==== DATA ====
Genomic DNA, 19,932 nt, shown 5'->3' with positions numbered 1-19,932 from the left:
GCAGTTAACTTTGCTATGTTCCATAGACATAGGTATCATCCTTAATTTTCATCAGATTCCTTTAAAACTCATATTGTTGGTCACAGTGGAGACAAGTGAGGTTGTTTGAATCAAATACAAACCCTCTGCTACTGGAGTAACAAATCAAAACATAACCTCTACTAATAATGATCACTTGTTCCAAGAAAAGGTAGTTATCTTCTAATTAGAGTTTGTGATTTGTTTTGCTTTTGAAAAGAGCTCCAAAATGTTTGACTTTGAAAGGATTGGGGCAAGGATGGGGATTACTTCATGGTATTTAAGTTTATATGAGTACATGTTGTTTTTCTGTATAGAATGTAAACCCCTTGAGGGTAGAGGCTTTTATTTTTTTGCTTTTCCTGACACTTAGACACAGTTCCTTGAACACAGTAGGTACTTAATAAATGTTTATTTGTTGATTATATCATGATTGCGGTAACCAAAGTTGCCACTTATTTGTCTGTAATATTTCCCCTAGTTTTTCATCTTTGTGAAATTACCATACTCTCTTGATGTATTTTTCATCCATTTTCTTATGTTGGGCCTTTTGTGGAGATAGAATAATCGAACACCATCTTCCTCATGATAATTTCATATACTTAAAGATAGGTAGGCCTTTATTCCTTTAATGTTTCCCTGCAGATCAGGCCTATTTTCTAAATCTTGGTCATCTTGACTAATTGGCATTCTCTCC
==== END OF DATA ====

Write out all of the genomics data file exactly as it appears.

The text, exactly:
Genomic DNA, 19,932 nt, shown 5'->3' with positions numbered 1-19,932 from the left:
GCAGTTAACTTTGCTATGTTCCATAGACATAGGTATCATCCTTAATTTTCATCAGATTCCTTTAAAACTCATATTGTTGGTCACAGTGGAGACAAGTGAGGTTGTTTGAATCAAATACAAACCCTCTGCTACTGGAGTAACAAATCAAAACATAACCTCTACTAATAATGATCACTTGTTCCAAGAAAAGGTAGTTATCTTCTAATTAGAGTTTGTGATTTGTTTTGCTTTTGAAAAGAGCTCCAAAATGTTTGACTTTGAAAGGATTGGGGCAAGGATGGGGATTACTTCATGGTATTTAAGTTTATATGAGTACATGTTGTTTTTCTGTATAGAATGTAAACCCCTTGAGGGTAGAGGCTTTTATTTTTTTGCTTTTCCTGACACTTAGACACAGTTCCTTGAACACAGTAGGTACTTAATAAATGTTTATTTGTTGATTATATCATGATTGCGGTAACCAAAGTTGCCACTTATTTGTCTGTAATATTTCCCCTAGTTTTTCATCTTTGTGAAATTACCATACTCTCTTGATGTATTTTTCATCCATTTTCTTATGTTGGGCCTTTTGTGGAGATAGAATAATCGAACACCATCTTCCTCATGATAATTTCATATACTTAAAGATAGGTAGGCCTTTATTCCTTTAATGTTTCCCTGCAGATCAGGCCTATTTTCTAAATCTTGGTCATCTTGACTAATTGGCATTCTCTCC